Everything IS bigger in Texas

I’m not sure if this BBQ spot is the on the county line as its name suggests, but it is serving up over the top smoked meats. The County Line is another of my husband’s faves in the Austin area. It is set on the lake with a deck that allows for boat docking and a plethora of turtles and ducks to feed should you wish. It was pretty warm (105 degrees) when we were there but we could not resist having a tall Blue Moon on the deck while waiting for a table. The view is peaceful; I could see where this would be a popular spot for those Texas Longhorn football game crowds.

The menu offers a smorgasbord of delectable smoked meats. These are arranged as platters, but my husband had discovered on a previous trip that you could order ala carte and not get so many of the filler sides. This was the way to go! We started with an order of the brisket tacos, some pulled chicken, and pulled pork. Each ala cart meat must be ordered in 1/4 pound increments. We also ordered a side of their pinto beans to give them a try. For drinks, we switched to a Lonestar brew and a Texas margarita to pay some homage to the home state. The margarita was served in a shaker with the glass on the side and the Lonestar was refreshing in the hot weather.

The interior of the restaurant has a very rustic, homey feeling. There is nothing pretentious right down to the rolls of brown paper towels on the tables. We had requested a table by the window, and it was a good choice. We were able to get the same view we had on the deck, but in the air conditioned comfort of the restaurant.

The tacos arrived and they were scrumptious. The brisket was tender and nicely smoked. They were served on fresh corn tortillas with a zesty pico de gallo. The pinto beans, on the other hand, were not stellar. They had very little seasoning or flavor. They were just a filler and not really necessary. The meats are the stars at this place. The chicken was melt-in-your mouth juicy and had layers of flavor. The pork was not as tender as the chicken or brisket, but still pretty yummy. The house barbeque sauce has a generous heat level and thick viscosity. It was the perfect accompaniment to the smoked meats. We decided to go whole hog 🙂 and order a round of ribs. You can’t come to a Texas BBQ joint and not get ribs, right? We ordered the smallest portion of beef and pork ribs available. Small is a relative word as I soon found out.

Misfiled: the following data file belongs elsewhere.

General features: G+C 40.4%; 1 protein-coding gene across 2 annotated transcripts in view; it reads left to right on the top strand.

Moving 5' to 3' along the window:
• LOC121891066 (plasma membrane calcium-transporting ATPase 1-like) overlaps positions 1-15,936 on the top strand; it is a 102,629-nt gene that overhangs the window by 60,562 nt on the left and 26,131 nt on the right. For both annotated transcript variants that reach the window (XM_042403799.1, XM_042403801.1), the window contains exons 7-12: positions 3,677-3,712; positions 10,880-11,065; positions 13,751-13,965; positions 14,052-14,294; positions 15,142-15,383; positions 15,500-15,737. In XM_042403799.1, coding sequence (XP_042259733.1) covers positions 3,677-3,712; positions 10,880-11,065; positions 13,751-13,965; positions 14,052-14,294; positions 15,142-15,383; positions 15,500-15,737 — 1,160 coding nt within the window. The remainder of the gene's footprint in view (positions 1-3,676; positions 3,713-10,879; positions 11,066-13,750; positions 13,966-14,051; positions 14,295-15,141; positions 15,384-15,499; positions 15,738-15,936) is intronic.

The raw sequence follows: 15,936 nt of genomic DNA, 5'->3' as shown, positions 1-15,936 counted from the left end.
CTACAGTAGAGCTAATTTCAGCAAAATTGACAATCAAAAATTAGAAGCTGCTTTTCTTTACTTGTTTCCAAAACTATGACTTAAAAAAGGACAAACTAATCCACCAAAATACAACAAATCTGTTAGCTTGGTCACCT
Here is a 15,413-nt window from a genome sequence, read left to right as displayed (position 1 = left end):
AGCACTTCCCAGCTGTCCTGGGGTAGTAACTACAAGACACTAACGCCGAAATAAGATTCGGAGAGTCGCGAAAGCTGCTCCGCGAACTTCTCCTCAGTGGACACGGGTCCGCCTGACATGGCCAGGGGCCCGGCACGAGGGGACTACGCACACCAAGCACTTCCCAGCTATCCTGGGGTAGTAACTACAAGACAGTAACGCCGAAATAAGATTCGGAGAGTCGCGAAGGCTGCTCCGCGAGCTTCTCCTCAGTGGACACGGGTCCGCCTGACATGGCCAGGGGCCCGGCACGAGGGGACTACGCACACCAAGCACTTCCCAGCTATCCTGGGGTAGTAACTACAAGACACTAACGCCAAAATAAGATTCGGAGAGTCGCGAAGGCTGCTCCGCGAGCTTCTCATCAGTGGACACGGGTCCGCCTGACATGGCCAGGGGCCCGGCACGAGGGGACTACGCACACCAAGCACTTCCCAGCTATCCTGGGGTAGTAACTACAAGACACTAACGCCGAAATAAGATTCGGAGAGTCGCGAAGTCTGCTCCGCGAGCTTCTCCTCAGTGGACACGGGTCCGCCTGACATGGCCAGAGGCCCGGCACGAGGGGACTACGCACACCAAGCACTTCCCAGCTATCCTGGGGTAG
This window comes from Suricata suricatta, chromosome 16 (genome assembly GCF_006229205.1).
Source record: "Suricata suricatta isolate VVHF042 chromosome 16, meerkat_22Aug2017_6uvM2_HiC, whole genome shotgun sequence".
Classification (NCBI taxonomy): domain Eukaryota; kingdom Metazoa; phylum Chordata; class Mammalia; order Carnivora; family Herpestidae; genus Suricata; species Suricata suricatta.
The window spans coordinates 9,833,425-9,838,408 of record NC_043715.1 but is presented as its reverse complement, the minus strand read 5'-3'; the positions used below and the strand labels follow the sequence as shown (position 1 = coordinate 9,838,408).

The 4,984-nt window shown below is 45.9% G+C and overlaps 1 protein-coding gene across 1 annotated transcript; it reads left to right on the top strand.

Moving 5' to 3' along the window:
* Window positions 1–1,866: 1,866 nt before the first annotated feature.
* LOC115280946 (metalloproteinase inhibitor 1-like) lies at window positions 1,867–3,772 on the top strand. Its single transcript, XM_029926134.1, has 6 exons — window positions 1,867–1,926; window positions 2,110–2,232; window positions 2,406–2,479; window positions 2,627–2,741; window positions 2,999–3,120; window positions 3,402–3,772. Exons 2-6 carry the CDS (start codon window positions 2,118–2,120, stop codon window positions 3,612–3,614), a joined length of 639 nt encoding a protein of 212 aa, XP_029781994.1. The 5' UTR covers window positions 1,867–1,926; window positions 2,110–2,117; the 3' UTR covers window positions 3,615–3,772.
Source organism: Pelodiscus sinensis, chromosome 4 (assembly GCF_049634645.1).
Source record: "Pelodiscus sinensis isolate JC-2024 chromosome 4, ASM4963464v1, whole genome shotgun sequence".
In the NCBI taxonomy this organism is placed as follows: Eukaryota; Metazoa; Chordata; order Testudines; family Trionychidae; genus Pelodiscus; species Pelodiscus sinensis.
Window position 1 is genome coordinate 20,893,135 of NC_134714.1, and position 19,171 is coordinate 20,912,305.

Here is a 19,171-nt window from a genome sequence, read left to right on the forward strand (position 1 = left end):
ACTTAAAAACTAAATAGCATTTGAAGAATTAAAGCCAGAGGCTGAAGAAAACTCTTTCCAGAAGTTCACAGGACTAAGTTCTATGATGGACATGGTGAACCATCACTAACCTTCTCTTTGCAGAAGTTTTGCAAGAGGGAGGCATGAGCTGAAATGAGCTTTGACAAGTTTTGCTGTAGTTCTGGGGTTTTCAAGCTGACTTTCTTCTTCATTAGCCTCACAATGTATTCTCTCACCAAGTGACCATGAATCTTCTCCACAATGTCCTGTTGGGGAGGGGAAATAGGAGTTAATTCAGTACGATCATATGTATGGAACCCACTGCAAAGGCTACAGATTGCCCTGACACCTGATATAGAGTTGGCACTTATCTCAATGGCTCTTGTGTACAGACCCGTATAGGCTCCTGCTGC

We neatly stacked our plates while waiting for the ribs. We are obsessive stackers; I think it comes from my time in restaurants. I know a server always appreciates an accessible stack to a jumbled mess when clearing a table. As we layed the last salsa cup atop our tower of dishes, our server approached with what looked like something from the Flintstones. The two beef ribs were brontosaurus size! I knew we were in trouble at that point, but I was ready to persevere. Let me add at this point that I also had worn a white tank top to dinner…at a BBQ restaurant…what was I thinking?

We each took one of those hulkish beef ribs and dug in. The dry rub they put on the meat was delicious. It had some heat but it was very rounded with lots of depth. There was a sweetness to it that reminded me of caramelized brown sugar. The rib was then slathered in the house barbeque sauce…nirvana on a plate and on my white shirt as it dripped down my chin. The meat was extremely tender and practically fell off the bone. In fact it was so good that I did not even notice the blemish on my shirt until my husband so graciously pointed it out. Oh well, what was a tank top in the face of these righteous ribs? The pork ribs were much less intimidating. They were a small 4 rib rack that resembled spare ribs. I took just one, not sure if I could do more than just taste it after the meaty beef rib. The rub on the meat was the same, but the pork was just not as wonderful as the beef. I took a couple of bites and found the meat to be somewhat tough and hard to separate from the bone. I was not sad that I was too full to finish the pork ribs.

The County Line does make their desserts on premise, including what looked like a juicy blackberry cobbler, but there was just no way to consume anything else of substance. I have not mentioned it but The County Line is sort of famous for their homemade loaves of bread. It is a fluffy, light, slightly sweet dough that marries well with all of the smoked meats and sides. Don’t fill up on it though, you will miss out on some great ‘que.

There are other barbeque restaurants in Austin, including the now famous Franklin’s BBQ, but the setting on the lake combined with the tasty and generous portions of smoked meats makes The County Line a must-do for me when I come to Austin next. The relaxed atmosphere, friendly staff, kichy decor (including old road signs and a dispenser for fish and turtle food), and the made-with-love ‘que add up to a memorable Texas dining experience. A couple of hints: Don’t wear white, the Beef Ribs are delicious but ambitious, prepare to forget all lessons on decorum and eating properly…Be messy and enjoy!
County Line on the Lake on Urbanspoon

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